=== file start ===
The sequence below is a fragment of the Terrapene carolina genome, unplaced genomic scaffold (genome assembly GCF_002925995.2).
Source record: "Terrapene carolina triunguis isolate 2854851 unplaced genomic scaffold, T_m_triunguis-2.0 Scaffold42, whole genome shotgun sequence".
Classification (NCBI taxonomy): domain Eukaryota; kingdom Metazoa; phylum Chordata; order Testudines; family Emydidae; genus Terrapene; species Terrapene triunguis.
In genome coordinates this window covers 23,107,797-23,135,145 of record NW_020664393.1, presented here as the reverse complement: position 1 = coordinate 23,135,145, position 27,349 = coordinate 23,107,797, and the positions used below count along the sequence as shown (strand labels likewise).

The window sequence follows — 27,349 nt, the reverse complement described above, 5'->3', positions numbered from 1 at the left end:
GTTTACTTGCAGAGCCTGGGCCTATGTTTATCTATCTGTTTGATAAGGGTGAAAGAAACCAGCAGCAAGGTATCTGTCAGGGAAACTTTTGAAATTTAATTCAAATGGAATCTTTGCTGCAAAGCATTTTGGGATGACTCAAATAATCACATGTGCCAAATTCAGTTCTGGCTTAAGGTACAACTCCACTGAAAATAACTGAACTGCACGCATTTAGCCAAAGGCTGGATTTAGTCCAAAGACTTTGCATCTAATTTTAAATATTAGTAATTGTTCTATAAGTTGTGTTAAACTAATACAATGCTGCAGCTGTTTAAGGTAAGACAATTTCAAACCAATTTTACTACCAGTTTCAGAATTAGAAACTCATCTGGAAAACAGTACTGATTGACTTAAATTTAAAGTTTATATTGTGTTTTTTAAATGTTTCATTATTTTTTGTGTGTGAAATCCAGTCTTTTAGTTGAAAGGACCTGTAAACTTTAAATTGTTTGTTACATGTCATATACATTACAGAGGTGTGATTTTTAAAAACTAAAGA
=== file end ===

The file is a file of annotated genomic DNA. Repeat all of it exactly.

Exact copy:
The sequence below is a fragment of the Terrapene carolina genome, unplaced genomic scaffold (genome assembly GCF_002925995.2).
Source record: "Terrapene carolina triunguis isolate 2854851 unplaced genomic scaffold, T_m_triunguis-2.0 Scaffold42, whole genome shotgun sequence".
Classification (NCBI taxonomy): domain Eukaryota; kingdom Metazoa; phylum Chordata; order Testudines; family Emydidae; genus Terrapene; species Terrapene triunguis.
In genome coordinates this window covers 23,107,797-23,135,145 of record NW_020664393.1, presented here as the reverse complement: position 1 = coordinate 23,135,145, position 27,349 = coordinate 23,107,797, and the positions used below count along the sequence as shown (strand labels likewise).

The window sequence follows — 27,349 nt, the reverse complement described above, 5'->3', positions numbered from 1 at the left end:
GTTTACTTGCAGAGCCTGGGCCTATGTTTATCTATCTGTTTGATAAGGGTGAAAGAAACCAGCAGCAAGGTATCTGTCAGGGAAACTTTTGAAATTTAATTCAAATGGAATCTTTGCTGCAAAGCATTTTGGGATGACTCAAATAATCACATGTGCCAAATTCAGTTCTGGCTTAAGGTACAACTCCACTGAAAATAACTGAACTGCACGCATTTAGCCAAAGGCTGGATTTAGTCCAAAGACTTTGCATCTAATTTTAAATATTAGTAATTGTTCTATAAGTTGTGTTAAACTAATACAATGCTGCAGCTGTTTAAGGTAAGACAATTTCAAACCAATTTTACTACCAGTTTCAGAATTAGAAACTCATCTGGAAAACAGTACTGATTGACTTAAATTTAAAGTTTATATTGTGTTTTTTAAATGTTTCATTATTTTTTGTGTGTGAAATCCAGTCTTTTAGTTGAAAGGACCTGTAAACTTTAAATTGTTTGTTACATGTCATATACATTACAGAGGTGTGATTTTTAAAAACTAAAGA